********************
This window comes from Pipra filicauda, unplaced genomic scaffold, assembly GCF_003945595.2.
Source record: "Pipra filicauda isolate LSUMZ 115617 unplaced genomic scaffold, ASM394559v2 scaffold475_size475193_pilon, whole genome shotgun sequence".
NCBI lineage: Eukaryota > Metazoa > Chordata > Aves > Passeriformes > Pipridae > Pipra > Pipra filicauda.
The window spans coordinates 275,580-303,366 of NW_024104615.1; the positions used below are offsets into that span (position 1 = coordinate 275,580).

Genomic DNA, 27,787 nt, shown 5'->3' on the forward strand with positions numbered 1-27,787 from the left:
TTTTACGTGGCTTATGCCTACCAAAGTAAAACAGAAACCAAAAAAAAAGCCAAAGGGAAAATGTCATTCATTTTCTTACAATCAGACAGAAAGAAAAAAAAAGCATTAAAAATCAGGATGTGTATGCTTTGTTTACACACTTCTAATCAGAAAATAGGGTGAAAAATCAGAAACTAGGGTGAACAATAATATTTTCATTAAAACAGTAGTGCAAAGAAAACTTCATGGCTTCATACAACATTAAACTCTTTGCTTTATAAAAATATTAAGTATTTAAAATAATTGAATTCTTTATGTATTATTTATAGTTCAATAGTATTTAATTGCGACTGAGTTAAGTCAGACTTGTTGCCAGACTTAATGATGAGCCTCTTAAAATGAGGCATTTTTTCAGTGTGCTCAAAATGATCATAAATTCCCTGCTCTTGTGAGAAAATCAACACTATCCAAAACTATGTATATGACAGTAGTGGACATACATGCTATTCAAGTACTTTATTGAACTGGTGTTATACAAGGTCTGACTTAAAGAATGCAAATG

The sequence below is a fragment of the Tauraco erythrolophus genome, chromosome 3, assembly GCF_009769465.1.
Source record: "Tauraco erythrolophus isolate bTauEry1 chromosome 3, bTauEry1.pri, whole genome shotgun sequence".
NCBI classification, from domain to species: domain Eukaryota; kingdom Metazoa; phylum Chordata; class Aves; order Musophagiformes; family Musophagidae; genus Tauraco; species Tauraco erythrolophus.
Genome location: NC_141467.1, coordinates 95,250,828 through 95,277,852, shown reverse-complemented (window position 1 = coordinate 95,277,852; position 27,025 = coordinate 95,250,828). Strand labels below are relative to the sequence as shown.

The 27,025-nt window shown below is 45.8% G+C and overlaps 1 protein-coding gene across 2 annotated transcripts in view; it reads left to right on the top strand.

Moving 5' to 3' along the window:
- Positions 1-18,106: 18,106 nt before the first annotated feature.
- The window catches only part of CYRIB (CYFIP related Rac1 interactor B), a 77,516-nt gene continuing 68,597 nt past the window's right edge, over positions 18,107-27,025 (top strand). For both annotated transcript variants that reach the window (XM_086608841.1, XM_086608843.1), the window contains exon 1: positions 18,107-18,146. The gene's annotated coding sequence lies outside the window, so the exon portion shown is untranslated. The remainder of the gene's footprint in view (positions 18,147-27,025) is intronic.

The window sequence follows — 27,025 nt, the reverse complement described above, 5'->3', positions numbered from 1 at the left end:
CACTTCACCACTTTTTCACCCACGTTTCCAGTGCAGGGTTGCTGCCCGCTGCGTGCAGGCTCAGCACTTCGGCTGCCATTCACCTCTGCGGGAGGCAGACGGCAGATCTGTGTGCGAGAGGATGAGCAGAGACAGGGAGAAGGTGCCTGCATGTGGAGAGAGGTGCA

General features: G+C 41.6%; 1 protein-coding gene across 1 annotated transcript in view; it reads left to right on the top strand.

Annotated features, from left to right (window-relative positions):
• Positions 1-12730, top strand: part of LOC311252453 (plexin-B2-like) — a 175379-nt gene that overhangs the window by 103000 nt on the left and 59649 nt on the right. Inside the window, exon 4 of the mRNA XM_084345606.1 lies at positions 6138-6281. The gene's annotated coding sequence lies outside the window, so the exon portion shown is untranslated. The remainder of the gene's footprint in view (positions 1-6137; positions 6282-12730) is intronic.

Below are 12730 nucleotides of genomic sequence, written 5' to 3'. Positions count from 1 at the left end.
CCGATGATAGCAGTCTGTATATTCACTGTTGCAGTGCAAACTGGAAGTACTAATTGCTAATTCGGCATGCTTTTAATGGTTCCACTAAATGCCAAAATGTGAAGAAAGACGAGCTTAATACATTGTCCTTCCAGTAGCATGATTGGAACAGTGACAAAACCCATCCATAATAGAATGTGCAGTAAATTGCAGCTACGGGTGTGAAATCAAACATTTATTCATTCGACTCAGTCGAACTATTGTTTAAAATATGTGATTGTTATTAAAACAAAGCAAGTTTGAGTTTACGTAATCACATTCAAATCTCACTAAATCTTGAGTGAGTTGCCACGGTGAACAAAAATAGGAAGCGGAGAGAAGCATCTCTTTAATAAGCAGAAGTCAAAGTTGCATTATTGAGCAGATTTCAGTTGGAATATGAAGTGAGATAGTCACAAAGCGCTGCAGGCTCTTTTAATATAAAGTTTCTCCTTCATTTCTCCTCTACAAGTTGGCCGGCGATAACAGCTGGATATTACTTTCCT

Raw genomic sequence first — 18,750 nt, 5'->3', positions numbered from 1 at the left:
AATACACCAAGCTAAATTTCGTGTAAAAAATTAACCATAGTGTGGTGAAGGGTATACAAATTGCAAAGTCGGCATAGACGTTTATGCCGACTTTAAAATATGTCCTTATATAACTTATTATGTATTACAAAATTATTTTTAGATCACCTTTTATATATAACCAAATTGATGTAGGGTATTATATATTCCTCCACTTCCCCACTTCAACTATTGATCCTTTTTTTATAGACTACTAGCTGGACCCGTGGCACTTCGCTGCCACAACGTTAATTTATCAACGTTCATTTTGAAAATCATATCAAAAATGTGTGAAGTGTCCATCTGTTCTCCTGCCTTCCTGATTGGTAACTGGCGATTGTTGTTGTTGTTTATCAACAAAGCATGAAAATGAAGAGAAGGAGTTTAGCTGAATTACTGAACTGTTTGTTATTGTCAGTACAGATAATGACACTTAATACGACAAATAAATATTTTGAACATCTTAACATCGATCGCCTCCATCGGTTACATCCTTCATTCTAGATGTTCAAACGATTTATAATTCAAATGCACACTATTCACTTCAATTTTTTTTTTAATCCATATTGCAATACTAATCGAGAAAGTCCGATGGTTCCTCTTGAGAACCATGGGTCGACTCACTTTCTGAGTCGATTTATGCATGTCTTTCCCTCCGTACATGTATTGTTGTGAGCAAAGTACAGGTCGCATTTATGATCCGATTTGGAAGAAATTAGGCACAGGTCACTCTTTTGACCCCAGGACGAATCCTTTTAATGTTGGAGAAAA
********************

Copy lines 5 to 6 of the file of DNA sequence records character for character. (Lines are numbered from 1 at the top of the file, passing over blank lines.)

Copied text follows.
Genomic DNA, 27,787 nt, shown 5'->3' on the forward strand with positions numbered 1-27,787 from the left:
TTTTACGTGGCTTATGCCTACCAAAGTAAAACAGAAACCAAAAAAAAAGCCAAAGGGAAAATGTCATTCATTTTCTTACAATCAGACAGAAAGAAAAAAAAAGCATTAAAAATCAGGATGTGTATGCTTTGTTTACACACTTCTAATCAGAAAATAGGGTGAAAAATCAGAAACTAGGGTGAACAATAATATTTTCATTAAAACAGTAGTGCAAAGAAAACTTCATGGCTTCATACAACATTAAACTCTTTGCTTTATAAAAATATTAAGTATTTAAAATAATTGAATTCTTTATGTATTATTTATAGTTCAATAGTATTTAATTGCGACTGAGTTAAGTCAGACTTGTTGCCAGACTTAATGATGAGCCTCTTAAAATGAGGCATTTTTTCAGTGTGCTCAAAATGATCATAAATTCCCTGCTCTTGTGAGAAAATCAACACTATCCAAAACTATGTATATGACAGTAGTGGACATACATGCTATTCAAGTACTTTATTGAACTGGTGTTATACAAGGTCTGACTTAAAGAATGCAAATG